VIEWS: 5 PAGES: 14 POSTED ON: 9/2/2011
Mexico and Central America Ford Foundation 320 East 43rd Street Emilio Castelar 131 New York, N.Y. 10017 Colonia Polanco FORD FOUNDATION | MexIcO AND ceNTRAl AMeRIcA 1 USA 11560 Mexico, D.F www.fordfoundation.org firstname.lastname@example.org MexIcO AND ceNTRAl AMeRIcA The Ford Foundation works with visionary leaders and The year 2012 marks the 50th anniversary of organizations worldwide to change social structures and institutions so that all people have the opportunity the Ford Foundation’s work in Latin America to reach their full potential, contribute to society, have where we have offices in Mexico City, Rio a voice in the decisions that affect them, and live and work in dignity. de Janeiro and Santiago. Over the past half This commitment to social justice is carried out century, we have supported social change through programs that strengthen democratic values, makers in Mexico and Central America who are reduce poverty and injustice, promote international cooperation, and advance human knowledge, creativity working to promote social justice, build more and achievement. inclusive societies and create opportunities. Today, we are working with visionary leaders in civil society to empower people throughout the region—especially those who are poor and marginalized—to have a voice in shaping the policies and institutions that affect their lives. 2 FORD FOUNDATION | MexIcO AND ceNTRAl AMeRIcA FORD FOUNDATION | MexIcO AND ceNTRAl AMeRIcA 1 MexIcO AND ceNTRAl AMeRIcA We envision a future in Mexico and Central America in which migration is an option, rather than an economic necessity, a future in which migrant workers are respected and rewarded for their contributions to the region’s economies. The work of building that future has already begun. INvesTINg IN THe WHAT FORD Is DOINg A PROUD HIsTORy THe FUTURe begINs TODAy PeOPle OF MexIcO AND The Ford Foundation is supporting IN THe RegION We envision a future in which ceNTRAl AMeRIcA a variety of organizations to meet Our work builds on a half century migration is an option, rather than an the region’s most pressing social of innovation in Mexico and Central economic necessity, a future in which Meaningful social change occurs when challenges. We partner with grantees migrants are respected and rewarded people have the capacity and tools America. Since 1962, the foundation that are addressing the root causes of has opened doors to higher education for their contributions to the region’s to improve their own lives and com- migration by developing innovative economies, a future in which rural munities. By investing in the people of for a new generation of leaders, solutions to rural poverty and ensur- including people from indigenous communities are thriving alongside Mexico and Central America, strength- ing that indigenous populations can urban centers. ening organizations and providing local communities. We helped establish control and benefit from the natural lasting institutions, such as FUNDAR, The hard work of creating a better leaders with the support necessary to resources in their communities. future has already begun. The leaders confront today’s challenges, the Ford which was founded in 1999 and uses Others are working to create policies research to understand and address and organizations we support are us- Foundation is inspiring social change. that prevent the abuse and exploita- ing a variety of approaches to address Our grant making throughout the social challenges such as migration, tion of migrants. We also support and GIRE (Grupo de Información en migration and social exclusion—from region focuses on migration and social organizations that are studying research and policy analysis to advo- exclusion—no other issues are more Reproducción Elegida), a leading how migration exposes women to advocate for reproductive justice in cacy and litigation, and testing new timely and important. Every year at HIV/AIDS—and developing appro- programs to building the capacity of least one million people embark on mi- Mexico. The foundation’s work has priate interventions that promote strengthened civil society in the region, existing ones. gration journeys that take them across women’s reproductive rights to Grantees are working across bor- national borders in Mexico and Central bolstering local organizations and reverse those trends. giving people a say in decisions that ders throughout Mexico and Central America; 400,000 crossings occur along An underlying goal in all of these America to nurture strong regional alli- Mexico’s southern border alone. Most shape their lives, making governments activities is to expand opportunities more accountable to the people they ances and are fostering collaborations of these men, women and children are for individuals to have a voice in among governments, academic institu- fleeing poverty and entrenched social serve. Over the years, economic shaping the policies and institutions opportunity has also been a major tions and civil society organizations. conditions that exclude them from that affect their lives. For this reason, Their efforts have led to unprecedented full participation in society. According priority. We provided early and ongoing we also fund exceptional arts facili- support for microfinance, community- partnerships between migrant rights to the UN, income inequality is still ties throughout the region as a way to advocates in Mexico and the United greater in Latin America than in any based rural development and financial encourage the free expression of ideas services for low-income people. States, and have also improved liveli- other part of the world. among groups whose voices have hoods in rural areas of Mexico through been ignored or silenced. programs that create international markets for local products. 2 FORD FOUNDATION | MexIcO AND ceNTRAl AMeRIcA FORD FOUNDATION | MexIcO AND ceNTRAl AMeRIcA 3 selecT sTRATegIes The foundation’s work in Mexico and Central AND INvesTMeNTs UNItED StAtES America—a small sampling of which is offered here— IN THe RegION promotes social inclusion and addresses migration and its many effects. mEXICO hONDURAS NICARAGUA GUAtEmALA EL SALVADOR HUMAN RIgHTs sUsTAINAble FReeDOM OF sUsTAINAble HIv/AIDs cOMMUNITy ecONOMIc RePRODUcTIve DevelOPMeNT exPRessION DevelOPMeNT RIgHTs OPPORTUNITy RIgHTs MexIcO MexIcO AND gUATeMAlA MexIcO gUATeMAlA, HONDURAs el sAlvADOR ceNTRAl AMeRIcA Women and children are gUATeMAlA Indigenous people make up Changes in agricultural NIcARAgUA , tourism developers, ranch- more than one-third of too often access to sexual routinely abused and Rural communities that 40 percent of the Guate- and trade policies have left MexIcO ers and others threaten to households in rural areas and reproductive health exploited in mexico’s depend on forestry for malan population yet often much of the rural populace more than a third of mi- displace the indigenous depend on remittances services and information southern-border detention their livelihoods face lack a voice in shaping the unable to make a living, grant women are victims of Garifuna people from their from relatives working in depends on wealth and centers. threats from developers public policies that affect which leads to migration. sexual abuse, putting them native lands. other countries. social connections. We support efforts to and other powerful their lives. We support the campaign, at risk of contracting the We support efforts to We support efforts to We support innovative, litigate these cases and commercial enterprises. We fund programs that “Sin maiz no hay Pais” hIV virus. persuade the honduran create jobs and to expand wide-reaching media use them to raise public We provide funding to 11 use the arts as a vehicle to (Without Corn there is No We fund programs that government to formally rural economies so that programs that educate awareness about the abuse communities in Southern empower mayan women to Country), which recognizes help women overcome recognize their rights to residents are not depen- and empower young of migrants and to create Oaxaca and communities become vocal and effective agriculture as essential to a the stigma of hIV/AIDS the land and its resources dant on money from rela- people about their new laws and policies. in the Petén Department agents for social change. strong mexican economy. and seek testing and and to strengthen the tives for their livelihoods. reproductive rights. to help them sustainably treatment. community internally. manage their forests. 4 FORD FOUNDATION | MexIcO AND ceNTRAl AMeRIcA FORD FOUNDATION | MexIcO AND ceNTRAl AMeRIcA 5 WORKINg ON THe FRONTlINes IN Mexico and Central America HUMAN RIgHTs migration exposes migrants to vulnerabilities including human rights abuses. Protecting Immigrant and Migrant Rights our grantees are working to promote more On the FrOntlines effective and humane migration policies that end the many of our grantees use litigation and exploitation and abuse of migrants, both during their other types of advocacy to promote and protect the human rights of migrants. journeys and wherever they settle. Projects include: Border policies have failed to respond effectively to increased Pursuing representative cases of abuse migration, creating dangerous conditions and often fatal outcomes and using legal action as a lever for migrants. Along the U.S.-Mexico border for example, powerful for reform. grantee: Strategic human Rights organized syndicates have formed to smuggle human beings. Litigation (IDhEAS) According to the Comisión Nacional de Derechos Humanos (CNDH: Mexican National Human Rights Commission), nearly Promoting policy changes that would 10,000 migrants were kidnapped between February 2008 and increase authorized migration and September 2009. The U.N. Special Rapporteur on the Human Rights protect migrant labor rights. of Migrants reports that migrants held in detention centers along grantees: Latin American Faculty of Mexico’s southern border are often victims of extortion, assault, Social Sciences (FLACSO), jointly with and sexual abuse and are denied access to consular representatives. the Central American University (UCA) Meanwhile, migrants who reach their destinations are vulnerable to exploitation by unscrupulous employers. illuminating the vulnerabilities of Policies in the United States and Mexico focus almost exclusively migrant women and recommending on border security, fostering circumstances in which human rights reforms to protect them. violations flourish. We support an array of organizations to address grantee: Project Counselling Service for these rights violations and their root causes. Latin American Refugees (PCS) Our grantees concentrate on shaping public policies that recognize and reflect the value of migrants and their contributions strengthening relationships between civil society leaders in mexico and to the economy and also protect their fundamental human rights. Central America and organized migrant The success of these grantees is crucial. One of them is bringing to communities in the United States. court—and to light—cases of abuse involving the most vulnerable grantee: National Alliance of Latin migrants along Mexico’s southern border: women and children. American and Caribbean Communities Another grantee is working to enhance migrant labor rights, in part by (NALACC) promoting an increase in authorized migration. Work by our grantees throughout the region is resulting in more informed public discussion For a full list of grantees, go to about migration and galvanizing a broad-based movement for new www.fordfoundation.org policies that can secure borders and also protect migrants. 8 FORD FOUNDATION | MexIcO AND ceNTRAl AMeRIcA FORD FOUNDATION | MexIcO AND ceNTRAl AMeRIcA 9 DeMOcRATIc AND AccOUNTAble gOveRNMeNT Promoting Transparent, Effective and Accountable Government helping citizens interact with public institutions On the FrOntlines and encouraging open debate so that governments Our grantees take a variety of can be held accountable are essential components approaches to reveal and improve government policies. Projects include: of democracy. Building the capacity of civil society Although Mexico has some of the most advanced right-to- know organizations and academic institutions laws in Latin America, a culture of secrecy within government still to use budget review and other persists. This, coupled with well-documented corruption, impedes strategies to analyze the costs and outcomes of migration policies and public scrutiny of government policies and their implementation, recommend cost-effective alternatives. as well as efforts by civil society to hold government accountable. To address these issues, grantees use on-site monitoring, investigative grantee: FUNDAR Center for Research measures, budget analysis and other approaches to reveal the costs and Analysis and outcomes of current laws and to advocate for more humane and Facilitating dialogue among advocates effective public policies. to build common understanding of We invest in organizations that are working to inform citizens the problems and a broad constituency about how governments are responding to migration and attempting for reform. to secure national borders. Much of these efforts focus on Mexico and grantee: Institute for Study and the United States, nations where many migration-related government Dissemination on migration (INEDIm) documents are designated as classified. So far neither the federal nor state governments in Mexico have been successful at punishing Using research methods to map and preventing human rights violations against migrants—acts that mexico’s migration and security policies include illegal detention and expulsion, denial of due process, sexual grantee: El Colegio de la Frontera abuse and exploitative labor practices. Norte (COLEF) One grantee, for example, is training migrant rights organizations how to investigate and use U.S. and Mexican freedom of information training migrant rights organizations on laws to uncover human rights violations. Another is interviewing how to use freedom of information laws government officials and civil society experts, reviewing documents and investigative techniques. and visiting detention centers in an effort both to map Mexico’s grantee: National Security Archive Fund migration and security policies and recommend reforms. Projects such as these have the potential to usher in a new era of transparency For a full list of grantees, go to and accountability in this crucial realm of public policy. www.fordfoundation.org good governance requires transparent budget management and policymaking. 10 FORD FOUNDATION | MexIcO AND ceNTRAl AMeRIcA FORD FOUNDATION | MexIcO AND ceNTRAl AMeRIcA 11 ecONOMIc FAIRNess Expanding Livelihood Opportunities for Poor Households innovative development strategies can invigorate On the FrOntlines rural economies and begin to reduce persistent poverty. Our grantees are pursuing innovative The region’s economic growth over the past 20 years has not lifted solutions to rural poverty. their efforts include: rural communities out of poverty. In fact, changes in agricultural and trade policies, shifts in patterns of consumption and a focus Boosting crop production, supporting on urban markets have left many rural residents unable to make a small businesses, and creating other living. Poverty often compels people to leave the countryside, and economic opportunities in rural areas this population drain only exacerbates problems locally. Indigenous of El Salvador. and Afro-descendant groups have been particularly excluded from grantee: Foundation for National economic opportunities. Development (FUNDE) In El Salvador, for example, three decades of steady emigration has diminished the population by 20 percent, and more than a third Mounting the campaign, “Sin maíz of households in rural areas depend on remittances from relatives No hay País” (Without Corn there is working in other countries. Conditions worsened in 2009 when No Country), which recognizes flooding and mudslides severely damaged several rural areas of the agriculture as essential to a strong country. The organizations we support use a range of development mexican economy. strategies to enable individuals to lead full and productive lives in their grantee: National Association of communities of origin instead of fleeing for survival. Campesino marketing Organizations (ANEC) A grantee in El Salvador, for example, is supporting small businesses and engaging local youth in job creation since they are the helping small farmers in mexico segment of the population most likely to leave the country in search of increase crop production and access work elsewhere. U.S. and mexican markets; and Two grantees in Mexico are helping indigenous women who are demonstrating more productive use of artisans to export and market their textiles, furniture, jewelry and remittances in poor rural communities other crafts to the United States. where migration is common. These organizations have already increased the artists’ sales, and grantee: Binational Indigenous Integral a new Web-based marketing strategy promises to build on those gains. Development (DBII) Such efforts and others are focused on creating lasting opportunities for the region’s poorest citizens. strengthening a network of indigenous women who are artisans, and marketing their crafts in the United States. grantees: Centro del Obrero Fronterizo (La mujer Obrera) For a full list of grantees, go to www.fordfoundation.org poverty often compels people to leave the countryside, and this population drain exacerbates problems locally. 12 FORD FOUNDATION | MexIcO AND ceNTRAl AMeRIcA FORD FOUNDATION | MexIcO AND ceNTRAl AMeRIcA 13 sUsTAINAble DevelOPMeNT Expanding Community Rights Over Natural Resources we are committed to helping people living On the FrOntlines in rural communities use the land and natural Our grantees take a range of approaches resources in ways that improve their livelihoods to help communities benefit from the land and natural resources where they and also protect the environment. live. Projects include: In rural communities across the region, working-age adults, training indigenous and Afro- particularly men, are leaving to find better paying jobs elsewhere. descendant groups to pursue their legal These departures cause worker shortfalls. Without a stronger labor rights to land and natural resources. force, it is impossible for communities to sustain traditional grantee: Community Forestry revenue-generating activities such as forestry, hillside agriculture Indigenous-Campesino Coordinating and handicrafts. At the same time, outsiders are vying for the land Association (ACICAFOC) and its resources. The organizations we support are helping indigenous and Afro- securing the territorial rights of the descendent leaders, in particular, retain control over their native lands Garifuna peoples in northern honduras. and make the best use of its natural resources. In Mexico, for example, grantee: honduran Black Fraternity a grantee is studying the effects of population loss due to migration in Organization (OFRANEh) Oaxaca and Guerrero, where communities have traditionally managed local forests and watersheds. The lessons learned are being used to shaping new approaches to community adapt production mechanisms to reflect smaller local populations, forestry that increase local revenue and reduce greenhouse gas emissions. developing strategies to encourage young people to remain in their home communities and to tap the skills, contacts and financial grantee: mexican Council for Sustainable Forestry (CCmSS) resources of those who have already left. In northern Honduras, tourism developers, ranchers, drug Challenging powerful mining and traffickers and others threaten to displace the Garifuna peoples from petroleum companies that are vying to their native lands or curtail the farming, fishing, and hunting on which control land and resources. their livelihoods depend. One of our grantees is defending their rights grantee: International Union for using approaches that range from negotiating with the Honduran Conservation of Nature and Natural government to formally recognize the Garifunas’ land rights to Resources (IUCN) strengthening the community radio stations that have proven to be a powerful tool for informing and uniting people. studying and responding to the effects In yet other areas of the region, the challenge is to craft more of population loss due to migration in productive— and environmentally sound—land use strategies Oaxaca and Guerrero, mexico. working in partnership with local communities. We support efforts, grantee: Autonomous Group for for example, to evaluate and influence a new approach to community Environmental Research (GAIA) forestry in Mexico that has the potential to generate more revenue for local communities while also reducing greenhouse gas emissions. For a full list of grantees, go to rapid out-migration poses www.fordfoundation.org significant challenges to local institutions, land tenure and land use. 14 FORD FOUNDATION | MexIcO AND ceNTRAl AMeRIcA FORD FOUNDATION | MexIcO AND ceNTRAl AMeRIcA 15 FReeDOM OF exPRessION Supporting Diverse Arts Spaces we provide support to arts groups to build spaces On the FrOntlines and networks that help create more diverse, tolerant Our grantees use the arts strategically and vibrant societies. to empower indigenous people in the region. Projects include: More than 60 languages and countless dialects are spoken in Mexico and Central America, a sign of the region’s ethnic and cultural Opening new arts spaces for mayan diversity. Yet many of these cultures and their considerable assets women in Guatemala and building a are languishing at the margins of society. In Guatemala, for example, network to connect indigenous women indigenous people make up 40 percent of the population but live in throughout the region. deplorable conditions of poverty, often without access to schools, grantee: Association of mayan Women’s hospitals and other basic public services. Afro-descendant groups Group Kaq’la throughout the region are ignored to the point of being invisible and strengthening the organizational lack strong organizations to advocate for their rights and interests. capacity of mayan women in Chiapas, Women are further disadvantaged. mexico, through plays, arts workshops We support a range of efforts to eradicate poverty. Underlying and exhibitions. all of these efforts is our belief that individuals without economic grantee: mexican Association for advantage deserve a voice in decisions that affect their lives. We believe Women’s Rights in support of the the arts are a powerful way of developing and expressing those voices. Strength of the mayan Women For this reason, we fund the creation and growth of arts facilities (FOmmA) and networks that connect artists and resources, with a focus on indigenous and Afro-descendant groups. Using the arts to unite the mískito Two grantees, for example, use theater, dance and other art people and elevate the role of the forms to build self-esteem among Mayan women and strengthen community’s women. their ability to be powerful agents for social change. Soon a network grantee: University of the Autonomous will unite these and other organizations of indigenous women Regions of the Caribbean Coast of throughout Guatemala, Mexico, Honduras and Nicaragua. The power Nicaragua (URACCAN) of the arts is also evident among the Mískito people, an indigenous Using documentary film to spark group divided by borders in Honduras and Nicaragua. A grantee is discussion of social issues among leading community art activities to revive a once forgotten ritual; these indigenous women in Chiapas, mexico, activities unite indigenous participants and thereby strengthen the and give voice to their views and ideas whole cross-border community. through video production workshops. grantee: Documental Ambulante For a full list of grantees, go to www.fordfoundation.org arts programs can empower marginalized groups and expand diverse cultural practices. 16 FORD FOUNDATION | MexIcO AND ceNTRAl AMeRIcA FORD FOUNDATION | MexIcO AND ceNTRAl AMeRIcA 17 HUMAN RIgHTs Reducing HIV/AIDS Discrimination and Exclusion our grantees promote public policies that assert On the FrOntlines the rights of hIV-positive individuals and undo the Our grantees, many of which are stigma and discrimination that stand in the way of organizations composed of people living with hIV/AIDS, are working to slow the effective interventions. spread of hIV/AIDS and advocating for the rights of hIV-positive individuals. The organizations we support are among the vanguard, responding Projects include: to the conditions and dynamics—in particular, migration—that are influencing the spread of HIV/AIDS today. Migration is one of the engaging policymakers in the creation main forces underlying the growing rates of HIV infection in rural of more progressive laws and programs communities and the increasing number of women affected by the and consolidating the newly formed pandemic. Migrant men who contract the virus while traveling or network of hIV-positive girls and working in distant cities carry it back to their rural communities of adolescents. origin, placing their wives and partners at great risk of infection. grantee: ICW Latina International Additionally, women now constitute nearly half the migrant Community of Women Living with population, increasing their risk of HIV infection—often as a result hIV/AIDS of sexual abuse. According to the United Nations Economic Commission for tapping the potential of a regional Latin America and the Caribbean, 70 percent of migrant women network of grassroots women’s experience violence and more than half are victims of sexual violence. organizations to reduce hIV transmission among women who These problems are exacerbated by the persistent stigma of HIV/AIDS migrate and those who remain in and widespread discrimination which discourage individuals from their communities of origin. seeking testing and treatment. These emerging trends demand new solutions, such as the grantee: Formación y Capacitación interventions we support on the Mexico-Guatemala border, the A.C. (FOCA) border between Nicaragua and Costa Rica, and along a network of Providing migrant women with access Jesuit shelters en route to the United States. In these key locales, to medical care and tools for pregnancy women learn how the HIV virus is transmitted and can access prevention and protection against hIV. preventive healthcare. Organized by Mexico’s National Institute of grantee: National Institute of Public Public Health—a pioneer in developing healthcare interventions for health (INSP) migrants—the project involves organizations of HIV-positive women, including the Central American Network of People Living with HIV/ For a full list of grantees, go to AIDS. It builds on the foundation’s legacy, a commitment to strengthen www.fordfoundation.org the organizational and leadership capacity of HIV-positive women throughout the region so they can take an active part in shaping the public policies and interventions that concern them. meaningful participation of those infected, affected and vulnerable to hiv/aids in policymaking is essential. 18 FORD FOUNDATION | MexIcO AND ceNTRAl AMeRIcA FORD FOUNDATION | MexIcO AND ceNTRAl AMeRIcA 19 sexUAlITy AND RePRODUcTIve HeAlTH AND RIgHTs Promoting Reproductive Rights and the Right to Sexual Health reproductive rights and the right to physical safety On the FrOntlines are essential for women to assert control over their own Our grantees take a variety of lives. Our grant making focuses on groups for whom approaches to expanding reproductive and sexual rights. Projects include: these basic rights remain out of reach: poor, migrant Defending the reproductive rights of and indigenous women. women in mexico through a national The organizations we support are shifting views, laws and policies network of lawyers and sharing in a region of the world where access to sexual and reproductive health successful strategies with advocates services can depend on wealth and social connections, where illegal throughout the region. abortions kill thousands of poor women annually and where violent grantee: Informational Group on crimes against women occur with impunity. Reproductive Choice (GIRE) One grantee played a pivotal role in expanding reproductive rights Using the media to promote the sexual in Mexico City. Now that organization is leading a network of lawyers and reproductive health and rights of to promote reproductive rights beyond the capital city, in states where young people in Central America. these rights are most at risk. The organization also reaches beyond grantee: Foundation Points of Mexico to share successful advocacy strategies with civil society groups Encounter for Changes in Daily Life in Central America. (PUNtOS) We’re also building on previous efforts to reduce feminicide. In this extreme form of gender-based violence, victims often are reducing feminicide—gender-based raped and tortured before they are killed. An organization we support violent murders—through the creation established the Mexican Citizen’s Observatory on Feminicide, which of a regional alliance that connects registers murders and monitors the implementation of policies to advocates in mexico, Guatemala, protect women. This grantee now leads a regional alliance joining Nicaragua, honduras and El Salvador. advocates in Mexico, Guatemala, Nicaragua, Honduras and El Salvador grantee: Catholics for the Right to to address the culture of violence that continues to claim women’s Decide (CDD) lives and undermine their autonomy. As a result of these and other efforts, Guatemala passed a law that identifies—and prohibits—this For a full list of grantees, go to www.fordfoundation.org type of murder and other countries are expected to follow suit. The stakes are rising: As growing numbers of women travel to distant cities and cross national borders in search of work, they are more vulnerable to sexual abuse, unwanted pregnancy and murder. The many organizations we support are working to protect their rights and their lives. basic reproductive rights remain out of reach for many women, particularly migrants. 20 FORD FOUNDATION | MexIcO AND ceNTRAl AMeRIcA FORD FOUNDATION | MexIcO AND ceNTRAl AMeRIcA 21 IssUes, INITIATIves AND gRANT sPeNDINg IN MexIcO AND ceNTRAl AMeRIcA 2009 2010 2009 2010 TOTAL GRANT SPENDING TOTAL GRANT SPENDING $11,974,802 $12,627,619 TOTAL GRANT SPENDING TOTAL GRANT SPENDING $11,974,802 $12,627,619 IssUe INITIATIve Pro d Migra ,50$100 Discrx g Hinatio IDS Exclu ination a S nd tect and Mit , ,500 an /A clusio V/AID a Prong n grag 5,00 n RedDis ucing HIV nd ite cImm inhtsi Democratic and • Promoting Transparent, Effective and ting i t R g 0 $1,050 n ,300 n I ucinrim $1 rse Igran hts R mm t Red $1sio 0 Accountable Government ,300 00 pa 00 g D s ive c Accountable Government E im ,05 5 se $4 ts S00,rtin ac g D igra er Ar $4 pos S rtin ,00 ces0 iv e nt Su Ar ppo p Su p t Pro 0 mo on human Rights • Protecting Immigrant and Migrant Rights Ac tin cou Prom g Tra xp lor ati on nta oEifn nsp t ba E ati Ac cou ble G fecTrv arent g Cu lor • Reducing HIV/AIDS Discrimination t n nta ovEf i ae sp , bl$ erfnm anare he r – 00 a E b xp e1,G ecte d nt Ot 80,0 Cu and Exclusion 570 ive ove nt a , ,0 n $1,5 r00 e d m n ,0 er – 00 $1 th ,0 O 80 0 70 ,00 nt $1, 0 el l Trav Globa d O ther – ing FunTravel Learn bal Economic Fairness • Expanding Livelihood Opportunities andther – Glo Fund O 0,000 rning $16nd Lea for Poor Households 2010 a $160,0 00 GRANT SPENDING BY INITIATIVE 2010 $12,627,619 GRANT SPENDING BY INITIATIVE $12,627,619 Sustainable Development • Expanding Community Rights Over Natural Resources Non - $1,9 initiativ ive duct e 6o N7,31 e epro th ve n-9 $1,9 initiativ oting R hts and ctith u 67,3 Prom Rig eprod ealthe R a l Hnd 00 19 e tingSexu ts a ,0 Freedom of Expression • Supporting Diverse Arts Spaces o g o to Righ1,940 ealth PrRimht $ lH exua 000 to S $1,940, Ri ght Sexuality and Reproductive • Promoting Reproductive Rights and health and Rights the Right to Sexual Health Exp rOve 0 ,000 OppP gpovtun lihood Ov 4$1,,00 r Ho itoes eho for $1,4 and atr Na use 1,5 for lds e N 440 Exp ural t $1,51 old,s 00 ootu H elihioio s i us d te ing 50 e 0 and Reso andO ing Liv 0 $h 1 Cio ral ur 5,00 nm g m Reces Li r rorn u Co sour and umi inp nm Exp tyuR ces Poo niig Exp ty tR hs igh ts 22 FORD FOUNDATION | MexIcO AND ceNTRAl AMeRIcA FORD FOUNDATION | MexIcO AND ceNTRAl AMeRIcA 23 FORD FOUNDATION WORlDWIDe OUr OFFiCes AFriCA AnD AsiA lAtin AMeriCA wOrlDwiDe MiDDle eAst AnD CAriBBeAn CHina UniteD stAtes EaStErn aFriCa International Club andEan rEGion Rahimtullah Towers, Office Building and SoutHErn ConE HEadQuartErS 12th Floor Suite 501 Mariano Sánchez 320 East 43rd Street Upper Hill Road Jianguomenwai Dajie, Fontecilla 310 New York, N.Y. 10017 Nairobi, Kenya No. 21 Piso 14 Beijing, China 100020 Las Condes MiddLE EaSt and Santiago, Chile nortH aFriCa india, nEPaL Tagher Building and Sri LanKa BraZiL 1, Osiris Street , 7th Floor 55 Lodi Estate Praia do Flamengo 154 Garden City New Delhi 110 003 8° Andar Cairo 11511 India CEP 22210-030 Egypt Rio de Janeiro, R.J. tO leArn MOre about BOArD OF trUstees J. CliFFOrD hUDsOn n.r. nArAYAnA MUrthY indonESia Brazil the Ford Foundation and Chairman of the Board and Chairman of the Board and SoutHErn aFriCa Sequis Center, 11th Floor our grant making, visit irene hirAnO inOUYe Chief Executive officer Chief Mentor 5th Floor, Braamfontein Jl. Jend. Sudirman 71 MEXiCo and www.fordfoundation.org Chair of the Board Sonic Corporation Infosys Technologies Ltd. Centre Jakarta 12190 CEntraL aMEriCa Washington, D.C. Oklahoma City, Okla. Bangalore, India 23 Jorissen Street Indonesia Emilio Castelar 131 tO APPlY FOr A GrAnt, Braamfontein 2001 Colonia Polanco lUis A. UBiÑAs YOlAnDA KAKABADse Peter A. nADOsY visit www.fordfoundation. Johannesburg, 11560 Mexico, D.F President Senior adviser Managing Partner South Africa org/grants/grant-inquiry/ New York, N.Y. Fundación Futuro East End Advisors LLC mexico-and-central- Latinoamericano New York, N.Y. america where you will WESt aFriCa KOFi APPentenG Quito, Ecuador Ten 105 Close find a Grant Application Partner CeCile riChArDs Banana Island, Ikoyi Guide that describes our The West Africa Fund rOBert s. KAPlAn President Lagos, Nigeria process and an online Professor of Management Planned Parenthood Partner Practice Federation of America form you may use to Constant Capital Harvard Business School and Planned Parenthood submit a grant inquiry. Redding, Conn. Boston, Mass. Action Fund New York, N.Y. AFsAneh M. BesChlOss Senior director President and Chief The Goldman Sachs Executive officer Group Inc. The Rock Creek Group New York, N.Y. Washington, D.C. thUrGOOD MArshAll Jr. JUliet V. GArCÍA Partner President Bingham McCutchen University of Texas at Principal New York Brownsville and Texas Beijing Bingham Consulting Southmost College Group Cairo Brownsville, Texas Washington, D.C. New Delhi Mexico City Lagos Nairobi Jakarta Rio de Janeiro Santiago Johannesburg PhOtO CreDits: Cover: Adriana Zehbrauskas/Polaris | Page 1: left, Karen Robinson/Panos; right, Caroline Penn/Panos | Pages 2-3: left to right, Alex Webb/Magnum Photos; Shaul Schwarz/Getty Images; Mario Bronfman | Pages 3-4: left to right, Caroline Penn/Panos; Keith Dannemiller; Yannis Kontos/Polaris/Panos;Stuart Freedman/Panos, Alex Webb/Magnum Photos; Teun Voeten/Panos; Sean Sprague/Panos; Giacomo Pirozzi/Panos | Pages 6-7: Caroline Penn/Panos Page 9: Paul Smith/Panos | Page 10: Dermot Tatlow/Panos | Page 13: Keith Dannemiller/Corbis | Page 14: Caroline Penn/Panos | Page 17: Cindy Miller Hopkins/DanitaDelimont.com | Page 18: Ronaldo Schemidt/AFP/Getty Images | Page 21: Michel Gounot/Godong/Panos 24 FORD FOUNDATION | MexIcO AND ceNTRAl AMeRIcA FORD FOUNDATION | MexIcO AND ceNTRAl AMeRIcA 3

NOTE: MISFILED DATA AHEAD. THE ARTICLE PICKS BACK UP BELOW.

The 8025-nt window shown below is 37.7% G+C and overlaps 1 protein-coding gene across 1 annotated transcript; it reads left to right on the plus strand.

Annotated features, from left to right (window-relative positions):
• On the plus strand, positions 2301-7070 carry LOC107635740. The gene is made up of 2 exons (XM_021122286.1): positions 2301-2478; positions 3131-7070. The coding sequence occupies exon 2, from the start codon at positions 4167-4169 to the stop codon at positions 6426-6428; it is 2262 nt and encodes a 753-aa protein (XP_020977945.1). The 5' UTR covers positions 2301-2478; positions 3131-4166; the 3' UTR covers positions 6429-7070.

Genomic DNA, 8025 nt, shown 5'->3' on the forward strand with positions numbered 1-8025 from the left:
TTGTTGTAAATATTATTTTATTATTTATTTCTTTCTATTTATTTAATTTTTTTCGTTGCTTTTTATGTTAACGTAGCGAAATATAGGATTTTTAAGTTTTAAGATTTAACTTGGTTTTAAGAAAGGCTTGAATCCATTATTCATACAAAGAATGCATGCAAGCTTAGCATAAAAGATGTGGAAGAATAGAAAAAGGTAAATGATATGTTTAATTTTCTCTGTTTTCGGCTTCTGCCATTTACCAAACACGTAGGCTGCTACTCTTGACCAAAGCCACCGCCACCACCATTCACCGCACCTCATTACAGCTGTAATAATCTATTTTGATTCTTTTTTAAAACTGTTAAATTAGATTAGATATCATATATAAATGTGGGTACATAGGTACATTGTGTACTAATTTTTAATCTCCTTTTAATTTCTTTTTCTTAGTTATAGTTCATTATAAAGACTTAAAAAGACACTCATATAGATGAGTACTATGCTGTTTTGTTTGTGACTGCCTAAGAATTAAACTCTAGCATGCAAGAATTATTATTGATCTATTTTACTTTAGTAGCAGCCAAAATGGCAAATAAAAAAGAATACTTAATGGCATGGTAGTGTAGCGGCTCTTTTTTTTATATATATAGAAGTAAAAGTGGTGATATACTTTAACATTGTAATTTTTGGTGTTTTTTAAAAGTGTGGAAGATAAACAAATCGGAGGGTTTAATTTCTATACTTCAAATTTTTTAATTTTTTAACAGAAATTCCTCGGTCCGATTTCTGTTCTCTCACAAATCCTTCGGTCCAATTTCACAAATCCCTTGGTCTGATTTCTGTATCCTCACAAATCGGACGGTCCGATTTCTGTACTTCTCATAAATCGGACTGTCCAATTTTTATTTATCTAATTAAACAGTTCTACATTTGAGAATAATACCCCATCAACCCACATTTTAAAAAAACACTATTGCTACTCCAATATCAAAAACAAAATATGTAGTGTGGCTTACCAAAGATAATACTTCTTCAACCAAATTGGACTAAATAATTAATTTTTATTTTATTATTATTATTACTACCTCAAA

"Mexico and Central America"